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Writing winning proposals

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Writing winning proposals Why write proposals? Work in industry and business is done through proposals The process: Requests for Proposals (RFPs) identify problems ... – PowerPoint PPT presentation

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Title: Writing winning proposals


1
Writing winning proposals
2
Why write proposals?
  • Work in industry and business is done through
    proposals
  • The process
  • Requests for Proposals (RFPs) identify problems
    that organizations want solved
  • Other organizations submit proposals that
    describe the solution they can create to that
    problem
  • The original organization selects the proposal
    that seems to offer the best solution
  • The second organization wins the contract and
    creates the solution that it proposed

3
What makes a proposal good?
  • Carefully and thoughtfully analyzed content
  • Efficient and effective design of the proposal
    and the solution
  • Persuasively sells the solution it proposes
  • Demonstrates how its solution is better than
    other possible ones
  • Shows the experience and talent of the team that
    will produce the solution

4
What kinds of proposals are there?
  • Internal written by a division within a company
    to persuade management to approve an idea or
    project
  • Solicited submitted in response to RFPs or
    specifications
  • Unsolicited individual or company has identified
    a problem and devised the solution that the
    proposal presents
  • Sole-source contracts organization intends to
    engage only one company to supply a product or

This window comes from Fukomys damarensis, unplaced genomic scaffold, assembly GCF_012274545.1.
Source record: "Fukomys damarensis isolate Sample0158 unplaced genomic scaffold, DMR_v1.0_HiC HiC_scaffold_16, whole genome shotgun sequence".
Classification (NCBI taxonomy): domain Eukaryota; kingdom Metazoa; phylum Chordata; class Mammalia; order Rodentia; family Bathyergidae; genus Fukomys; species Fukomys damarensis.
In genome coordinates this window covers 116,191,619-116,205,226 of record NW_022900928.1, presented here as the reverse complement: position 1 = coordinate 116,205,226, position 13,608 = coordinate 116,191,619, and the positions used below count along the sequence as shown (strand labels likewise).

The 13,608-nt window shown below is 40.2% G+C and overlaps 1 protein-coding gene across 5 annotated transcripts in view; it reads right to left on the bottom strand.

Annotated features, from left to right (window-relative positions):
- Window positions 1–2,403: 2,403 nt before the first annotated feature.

service (one company is usually selected prior to
    publishing the RFP)

5
What is a proposal?
  • Primarily a sales pitch that seeks to define a
    clients problem and/or opportunities and to sell
    the client on your companys ability to provide
    solutions and strategies. Robert Hamper and Sue
    Baugh, Handbook for Writing Proposals.
  • It shows how you can provide help to solve the
    clients problem

6
When to decline writing a proposal?
  • Deadline is too soon for you to write a good
    proposal
  • The RFP offers follow-up work to a larger project
  • You are not equipped to produce the
    specifications listed, but your competitors are
  • The contract is outside your field of expertise
  • You have no real competitive edge over the
    competition
  • You lack staff and resources to prepare a good
    proposal
  • Your chances of winning the proposal are less
    than 50

7
How are proposals evaluated?
  • Does the proposal writer fully understand my
    needs and problems?
  • Does the writer know how to solve my problem?
  • Is the plan, strategy, or program suitable and
    appropriate to achieving my goal?
  • Does the writer have the qualified personnel to
    complete the proposed project?

8
How are proposal evaluated?
  • Has the writers organization completed similar
    projects in a timely and satisfactory way?